Diversification has been called the only true free lunch in investing. Many investors understand that mixing uncorrelated stocks (e.g., technology, real estate, and bank stocks all in the same portfolio) reduces risk over time. But what about geographic diversity? What percent of your portfolio is invested outside your home country?
It's normal to focus on stocks that do business where you live; it's far easier to keep them in your circle of competence that way. But investing in domestic stocks that have a lot of foreign revenue is a good way to keep your portfolio diversified. In the same way, a macro event may affect technology and bank stocks differently, it could stunt the business of a stock's U.S. division while not affecting its European division.
1. Realty Income
Realty Income owns more than 11,000 properties that are net leased to tenants. This means the tenant is responsible for paying all maintenance, tax, and insurance costs related to the property. The REIT is the sixth-largest in the MSCI US REIT index and owns properties in all 50 states, Puerto Rico, Spain, and the United Kingdom.
Realty Income is a Dividend Aristocrat, which means its dividend has grown in at least 25 consecutive years; in Realty's case, for the last 27 years. The REIT prides itself on paying a consistent monthly dividend. Right now, the annual dividend yield is 4.65%.
The company first expanded internationally in 2019 and believes continental Europe has double the addressable market of the U.S.. Additionally, borrowing costs for the REIT have been lower in the U.K. than in the U.S. Look for future growth to come from international expansion.
The REIT currently owns $5.1 billion worth of property in Europe, with an average remaining lease term of over 10 years. The REIT's domestic portfolio totaled around $31 billion at year-end 2021, and while its international portfolio isn't close to a majority of assets yet, it should impact the company going forward.
Realty Income has paid a dividend in the last 617 consecutive months. Investors who buy now will receive consistent monthly income and some geographic diversification.
2. Public Storage
Public Storage is the largest self-storage REIT and the fourth-largest REIT (by enterprise value), according to the company. It currently owns 2,797 properties with 199 million rentable square feet, and it has 1.8 million customers.
The REIT has international exposure through equity ownership of Shurgard Self Storage, which owns 253 properties that have a total of close to 14 million rentable square feet in seven European countries. Shurgard's revenue grew 18% from 2019 to 2021, and net operating income grew 19%.
Like Realty Income, Public Storage's foreign exposure isn't its main focus. But it is a growing business that gives the REIT strong internal diversification if the U.S. market weakens.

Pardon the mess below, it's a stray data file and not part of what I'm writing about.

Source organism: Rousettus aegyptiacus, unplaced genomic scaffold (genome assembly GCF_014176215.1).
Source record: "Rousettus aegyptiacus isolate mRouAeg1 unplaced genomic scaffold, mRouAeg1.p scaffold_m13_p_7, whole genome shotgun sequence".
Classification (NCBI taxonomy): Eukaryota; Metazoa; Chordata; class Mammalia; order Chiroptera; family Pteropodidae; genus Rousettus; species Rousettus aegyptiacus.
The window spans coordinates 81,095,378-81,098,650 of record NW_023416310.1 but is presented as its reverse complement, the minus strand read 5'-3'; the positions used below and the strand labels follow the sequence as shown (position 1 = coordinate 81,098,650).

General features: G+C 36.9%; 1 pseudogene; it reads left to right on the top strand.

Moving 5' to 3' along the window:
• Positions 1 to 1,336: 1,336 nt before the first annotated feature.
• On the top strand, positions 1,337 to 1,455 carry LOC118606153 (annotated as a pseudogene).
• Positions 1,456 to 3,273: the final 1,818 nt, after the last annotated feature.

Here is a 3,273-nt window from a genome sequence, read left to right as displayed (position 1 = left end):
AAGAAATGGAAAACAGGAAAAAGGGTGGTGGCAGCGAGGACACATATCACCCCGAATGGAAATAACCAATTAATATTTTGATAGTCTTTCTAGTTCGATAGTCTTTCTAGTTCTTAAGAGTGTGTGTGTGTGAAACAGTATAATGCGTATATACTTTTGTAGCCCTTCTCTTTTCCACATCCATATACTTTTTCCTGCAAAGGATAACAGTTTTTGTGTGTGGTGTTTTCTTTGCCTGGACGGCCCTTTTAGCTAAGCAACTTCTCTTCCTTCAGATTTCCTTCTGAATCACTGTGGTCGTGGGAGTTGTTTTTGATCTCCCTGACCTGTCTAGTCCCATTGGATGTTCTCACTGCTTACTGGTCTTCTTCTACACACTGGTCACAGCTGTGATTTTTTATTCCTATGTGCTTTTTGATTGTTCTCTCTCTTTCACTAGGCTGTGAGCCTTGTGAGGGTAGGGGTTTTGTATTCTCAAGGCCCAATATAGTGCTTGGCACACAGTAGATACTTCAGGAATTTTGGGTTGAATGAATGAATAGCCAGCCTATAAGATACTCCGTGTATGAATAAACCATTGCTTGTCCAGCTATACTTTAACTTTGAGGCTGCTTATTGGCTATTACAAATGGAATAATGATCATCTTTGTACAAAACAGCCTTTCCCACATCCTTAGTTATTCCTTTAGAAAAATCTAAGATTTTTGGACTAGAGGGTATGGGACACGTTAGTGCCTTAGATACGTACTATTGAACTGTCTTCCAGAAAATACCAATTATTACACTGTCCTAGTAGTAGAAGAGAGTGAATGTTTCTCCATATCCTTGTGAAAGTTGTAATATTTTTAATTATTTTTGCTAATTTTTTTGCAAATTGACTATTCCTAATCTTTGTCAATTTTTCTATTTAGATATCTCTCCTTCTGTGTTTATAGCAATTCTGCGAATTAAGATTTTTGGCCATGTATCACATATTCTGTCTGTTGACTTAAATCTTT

Public Storage's business model is also useful for shielding your profile from inflation. Because its lease contracts are usually month-to-month, it can increase prices along with inflation. Additionally, its 2.56% dividend gives you a baseline return to fight off purchasing power losses.
3. Digital Realty Trust
Digital Realty is a data center REIT and has a few things in common with the other two REITs. It has increased its dividend for 17 straight years and is one of the 10 largest REITs (currently seventh) in the world.
Digital Realty owns properties in 26 countries on six continents. It has over 4,000 customers in 50 metro areas across the globe. Though it has a presence in the U.S., what sets it apart from Public Storage and Realty Income is that it has already gone all-in on global expansion.
That expansion is working. The REIT grew rental revenue 80% from 2017 to 2021. Despite that growth, the stock is down more than 25% on the year because of its close relationship with the tech industry. That relationship usually makes Digital Realty too pricey for many income investors. Its five-year average P/E of 84 and P/B of 2.9 are well above what you'd normally pay for a REIT.
The stock currently trades for 26 times earnings and 2.13 times book value. Both ratios are still above REIT averages, but most REITs don't grow 80% in five years or have exposure to markets on six different continents.
Start in the U.S.
Each of these REITs has more exposure -- sometimes far more -- to the U.S. market than to any foreign market. Eventually, you may go all-in on foreign investments and purchase foreign companies directly on foreign exchanges. However, starting with U.S. companies that have exposure to foreign markets, and thus offer you some protection from a U.S. market correction, is a good first step.